Type I diabetes is a good example of this one. In this disease, cytotoxic T cells kill pancreatic islet cells. That’s not very nice. They are supposed to be killing infected cells, or tumor cells – not the patient’s own normal cells.
Photo credit: Joe Shlabotnik (http://www.flickr.com/photos/joeshlabotnik/506346418/in/photostream/).
THANKS FOR THE SUPPLIED INFORMATION AND WHAT ABOUT HASHIMOTO DISEASE IS IT FOURTH TYPE
Yes – Hashimoto’s is an example of type IV. Even though there are antibodies present, the damage is mediated by T cells – so it falls into the type IV category.
Here’s a great description I found on a USMLE forum:
Type II hypersensitivity – Humoral antibodies participate directly in injuring cells by predisposing them to phagocytosis or lysis. Antibodies are directed toward antigents on cell surfaces. This can be complement-dependent, antibody-dependent cell mediated, or antibody-mediated cell dysfunction. Graves disease for example is antibody-mediated. Antibodes are directed toward TSH receptor.
Type IV hypersensitivity – Tissue injury in which cell-mediated immune responses with senstized T lymphocytes are the cause of cellular and tissue injury. Delayed type is initiated by CD4 t cells. Cytotoxic is mediated by CD8 t cells. Hashimotos is a disease mainly reflective of T cell dysfunction. T cells are directed to the thyroid antigens with MHC. Activated T cells will either interact with B cells to secrete antibodies (antithyroid Ab) or the T helpers will promote CD8 formation. (This part is what confuses many, becuase T helpers are always percieved to be associated wih CD4, but it’s important not to forget the intricate mechanism. CD4 can use IL-2 to activate CD8). Autoantibodies in Hashimotos doesn’t arise until B lymphocytes are activated. Antibodies may play a role here but it’s important to know that T cells are what’s really emphasized. the role of T cells in this case supercedes the role of the antibodies.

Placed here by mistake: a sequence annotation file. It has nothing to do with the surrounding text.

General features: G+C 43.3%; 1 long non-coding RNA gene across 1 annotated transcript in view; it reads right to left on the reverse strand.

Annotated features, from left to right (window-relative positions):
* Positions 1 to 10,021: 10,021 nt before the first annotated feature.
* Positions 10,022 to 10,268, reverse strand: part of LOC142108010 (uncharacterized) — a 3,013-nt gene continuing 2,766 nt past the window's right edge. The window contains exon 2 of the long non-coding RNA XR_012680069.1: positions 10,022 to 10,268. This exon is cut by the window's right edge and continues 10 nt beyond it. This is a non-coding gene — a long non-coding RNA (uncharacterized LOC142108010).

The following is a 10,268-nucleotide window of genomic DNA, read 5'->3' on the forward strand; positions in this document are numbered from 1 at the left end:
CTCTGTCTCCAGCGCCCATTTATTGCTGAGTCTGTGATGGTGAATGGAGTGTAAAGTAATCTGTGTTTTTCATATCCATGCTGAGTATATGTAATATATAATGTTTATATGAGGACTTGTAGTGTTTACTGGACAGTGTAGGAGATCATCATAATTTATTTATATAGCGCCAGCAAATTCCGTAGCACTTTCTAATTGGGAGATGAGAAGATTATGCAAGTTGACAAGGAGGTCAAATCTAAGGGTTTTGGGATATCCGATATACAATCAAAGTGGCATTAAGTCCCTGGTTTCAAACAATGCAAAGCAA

I hope this clears up any confusion.
Thank you very much, it is very interesting, i know a lot from this.
Very interesting…it makes me enjoy learning. Thsnk you very much
thank you so much! great help.
The way you word things makes everything understandable, so much better than my textbook..thank you!
I am curious, would gout be an example of hypersensitive reaction 3? I am finding contradicting statements about it.
Lupus and post-Streptococcal glomerulonephritis are probably the most common diseases caused by type III hypersensitivity. Here’s a post that lists a bunch of others.
u make things a lot of easier! 🙂 tq
thanks u ! for great help
I’m just a little confused about PSGN and Arthus reaction. They both seem pretty local and the Abs are just binding the Ag and having a reaction. Why aren’t they considered Type II?
I think it is because it’s not just a 1:1 antibody:antigen binding – it’s complexes (multiple antibodies connected together by antigens), and it’s those complexes that do the damage. That’s just my take on it, though – I haven’t seen that question answered in textbooks…
What about the type 5 hypersensitivity?
What’s type 5 hypersensitivity?